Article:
Thursday, February 26, 2009

Pulling Teeth

I biopsied a patient last week. A youngish guy who hadn't the foggiest clue that he had a visible 5 cm lump on his thyroid until his doctor asked him about it (probably typical for us men. He probably thought he had 2 Adam's apples!). He had a thyroid ultrasound showing a goose egg in his thyroid. Anyway, it looked suspicious to me on the scan, with irregular margins and some microcalcifications. I biopsied him, specifically aiming for the areas of calcification.

The pathologist called me up today to say it was suspicious for papillary thyroid cancer. And so, I reviewed this with him. Even if this was PTC, there is a good chance his survival won't be significantly affected. I assured him that this is very treatable and that with proper care, I expect him to do very well. I set him up to have a formal neck ultrasound done to look at the lymph nodes, and for him to see a surgeon for thyroidectomy +/- lymph node dissection. And this is where the headache begins.

His insurance company calls, complaining about the ultrasound, because he had had a thyroid (I reviewed the notes and spoke to the radiologist myself; they only did the thyroid previously) ultrasound already and that they were not too keen on paying for another ultrasound, never mind that we were looking for something else. After 3 mins of arguing with my nurse, she got flustered and asked if I could talk to them. I had to bite my tongue, and be civil about things.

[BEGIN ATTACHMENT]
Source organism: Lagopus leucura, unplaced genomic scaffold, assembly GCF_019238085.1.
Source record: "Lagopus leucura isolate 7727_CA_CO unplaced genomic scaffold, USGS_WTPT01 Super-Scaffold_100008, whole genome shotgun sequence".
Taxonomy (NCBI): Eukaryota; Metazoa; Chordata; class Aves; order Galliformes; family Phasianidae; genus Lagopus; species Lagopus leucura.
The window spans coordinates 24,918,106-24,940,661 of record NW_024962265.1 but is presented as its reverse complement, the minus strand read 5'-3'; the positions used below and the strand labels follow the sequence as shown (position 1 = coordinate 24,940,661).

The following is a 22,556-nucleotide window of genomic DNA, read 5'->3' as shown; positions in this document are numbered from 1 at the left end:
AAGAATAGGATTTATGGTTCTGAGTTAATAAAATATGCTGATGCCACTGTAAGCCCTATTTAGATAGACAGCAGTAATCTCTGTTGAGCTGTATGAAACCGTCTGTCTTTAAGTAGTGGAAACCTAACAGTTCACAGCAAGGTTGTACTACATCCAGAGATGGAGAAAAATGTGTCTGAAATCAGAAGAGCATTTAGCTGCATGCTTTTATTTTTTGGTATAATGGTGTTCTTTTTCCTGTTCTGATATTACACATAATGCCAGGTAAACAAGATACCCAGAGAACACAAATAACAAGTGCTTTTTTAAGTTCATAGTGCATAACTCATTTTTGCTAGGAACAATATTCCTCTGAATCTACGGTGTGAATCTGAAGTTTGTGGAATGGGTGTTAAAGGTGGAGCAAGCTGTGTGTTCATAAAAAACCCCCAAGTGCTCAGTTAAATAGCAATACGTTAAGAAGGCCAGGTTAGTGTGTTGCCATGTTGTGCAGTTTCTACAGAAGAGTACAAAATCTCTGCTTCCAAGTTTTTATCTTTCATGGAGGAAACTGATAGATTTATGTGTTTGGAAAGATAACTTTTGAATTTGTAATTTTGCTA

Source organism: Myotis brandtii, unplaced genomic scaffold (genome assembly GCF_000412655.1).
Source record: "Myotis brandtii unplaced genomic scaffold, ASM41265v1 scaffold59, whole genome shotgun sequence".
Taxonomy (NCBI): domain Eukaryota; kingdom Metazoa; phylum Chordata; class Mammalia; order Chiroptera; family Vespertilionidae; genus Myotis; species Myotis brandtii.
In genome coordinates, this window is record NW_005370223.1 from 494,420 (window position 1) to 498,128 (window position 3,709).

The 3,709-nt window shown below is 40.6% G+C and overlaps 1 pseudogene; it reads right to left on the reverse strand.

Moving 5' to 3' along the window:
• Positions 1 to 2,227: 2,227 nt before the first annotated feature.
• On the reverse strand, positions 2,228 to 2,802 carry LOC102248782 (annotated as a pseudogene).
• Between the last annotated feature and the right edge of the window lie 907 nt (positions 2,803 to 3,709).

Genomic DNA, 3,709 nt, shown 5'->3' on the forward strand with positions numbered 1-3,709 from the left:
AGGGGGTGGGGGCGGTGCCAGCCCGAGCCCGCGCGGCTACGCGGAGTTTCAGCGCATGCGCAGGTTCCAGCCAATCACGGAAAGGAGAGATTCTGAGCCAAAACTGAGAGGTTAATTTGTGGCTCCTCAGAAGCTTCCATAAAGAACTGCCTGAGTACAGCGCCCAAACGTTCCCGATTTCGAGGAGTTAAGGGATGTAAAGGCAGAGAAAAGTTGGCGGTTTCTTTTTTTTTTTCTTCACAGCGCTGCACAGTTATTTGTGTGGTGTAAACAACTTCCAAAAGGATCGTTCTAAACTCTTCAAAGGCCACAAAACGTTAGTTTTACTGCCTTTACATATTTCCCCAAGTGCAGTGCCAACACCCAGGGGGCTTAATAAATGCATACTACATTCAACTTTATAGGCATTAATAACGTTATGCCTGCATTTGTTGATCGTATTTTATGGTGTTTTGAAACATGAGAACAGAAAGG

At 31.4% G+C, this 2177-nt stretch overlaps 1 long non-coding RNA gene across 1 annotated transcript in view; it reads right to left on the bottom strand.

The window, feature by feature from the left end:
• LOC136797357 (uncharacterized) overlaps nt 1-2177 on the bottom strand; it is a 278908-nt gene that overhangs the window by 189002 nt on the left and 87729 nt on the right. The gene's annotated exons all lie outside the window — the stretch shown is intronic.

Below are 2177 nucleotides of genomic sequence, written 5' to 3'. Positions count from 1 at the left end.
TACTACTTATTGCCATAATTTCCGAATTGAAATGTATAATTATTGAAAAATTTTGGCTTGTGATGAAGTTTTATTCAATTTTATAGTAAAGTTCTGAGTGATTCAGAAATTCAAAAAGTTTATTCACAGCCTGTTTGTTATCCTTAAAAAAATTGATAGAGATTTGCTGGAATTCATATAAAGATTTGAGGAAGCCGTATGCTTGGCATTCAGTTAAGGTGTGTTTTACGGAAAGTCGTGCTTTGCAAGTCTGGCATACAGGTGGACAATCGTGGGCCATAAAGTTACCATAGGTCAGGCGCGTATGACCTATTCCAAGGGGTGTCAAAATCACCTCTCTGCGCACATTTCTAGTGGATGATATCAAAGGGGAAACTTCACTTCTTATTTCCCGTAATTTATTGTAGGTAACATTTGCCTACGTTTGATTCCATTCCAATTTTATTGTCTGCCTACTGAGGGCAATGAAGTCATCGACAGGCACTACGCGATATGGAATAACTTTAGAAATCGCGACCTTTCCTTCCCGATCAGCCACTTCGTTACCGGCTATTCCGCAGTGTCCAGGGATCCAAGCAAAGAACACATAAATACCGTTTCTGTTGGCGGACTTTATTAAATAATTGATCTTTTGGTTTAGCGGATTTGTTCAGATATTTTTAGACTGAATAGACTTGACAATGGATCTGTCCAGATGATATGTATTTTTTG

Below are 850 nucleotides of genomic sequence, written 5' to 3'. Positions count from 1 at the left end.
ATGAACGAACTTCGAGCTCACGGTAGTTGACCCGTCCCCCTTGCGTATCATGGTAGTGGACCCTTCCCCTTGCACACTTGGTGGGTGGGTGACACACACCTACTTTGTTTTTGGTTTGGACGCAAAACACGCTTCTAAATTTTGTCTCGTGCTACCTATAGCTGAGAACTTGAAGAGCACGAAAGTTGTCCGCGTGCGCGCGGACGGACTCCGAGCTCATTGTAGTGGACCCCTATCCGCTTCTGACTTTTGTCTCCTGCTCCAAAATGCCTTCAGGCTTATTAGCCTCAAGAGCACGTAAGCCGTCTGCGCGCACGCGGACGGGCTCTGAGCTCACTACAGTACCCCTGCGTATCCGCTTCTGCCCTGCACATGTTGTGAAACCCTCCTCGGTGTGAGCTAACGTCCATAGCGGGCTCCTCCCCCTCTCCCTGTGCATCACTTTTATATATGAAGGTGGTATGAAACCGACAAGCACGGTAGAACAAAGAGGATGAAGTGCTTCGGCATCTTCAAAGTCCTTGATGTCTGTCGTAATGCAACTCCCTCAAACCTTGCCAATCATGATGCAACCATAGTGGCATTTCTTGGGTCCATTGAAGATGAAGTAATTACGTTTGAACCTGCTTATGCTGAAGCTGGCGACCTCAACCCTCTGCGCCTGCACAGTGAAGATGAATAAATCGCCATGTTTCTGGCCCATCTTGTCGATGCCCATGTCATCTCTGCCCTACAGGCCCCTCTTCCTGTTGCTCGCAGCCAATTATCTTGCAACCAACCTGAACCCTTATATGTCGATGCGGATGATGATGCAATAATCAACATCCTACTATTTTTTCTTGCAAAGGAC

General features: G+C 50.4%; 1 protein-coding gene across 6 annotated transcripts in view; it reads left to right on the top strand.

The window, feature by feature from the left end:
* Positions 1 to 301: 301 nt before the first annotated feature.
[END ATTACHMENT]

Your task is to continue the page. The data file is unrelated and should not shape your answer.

I asked the customer service rep:

"If I told you you probably have thyroid cancer, and that a surgeon was going to have to go into your neck, wouldn't you want to know beforehand, if he needed to also take out your lymph nodes?

Would your company prefer to pay for a 2nd surgery for this patient, then?"

Especially with PTC. Especially since with the discordance in practice, not all surgeons routinely do a central compartment dissection as is done in my alma mater. Especially since we overabuse post-surgical radioactive iodine ablation to 'clean up' whatever gross nodal disease the surgeon left behind because we didn't look at the nodes in the first place. One thing I'm struggling with, being new out in private practice, is how much time we (the patients and the healthcare team) expend trying to get medications and procedures approved by private health insurance companies. It's almost like pulling teeth; and you begin to wonder if these insurance companies really have the patients' best interest in mind.

(Never mind, stupid question. Obviously their priority is profits).


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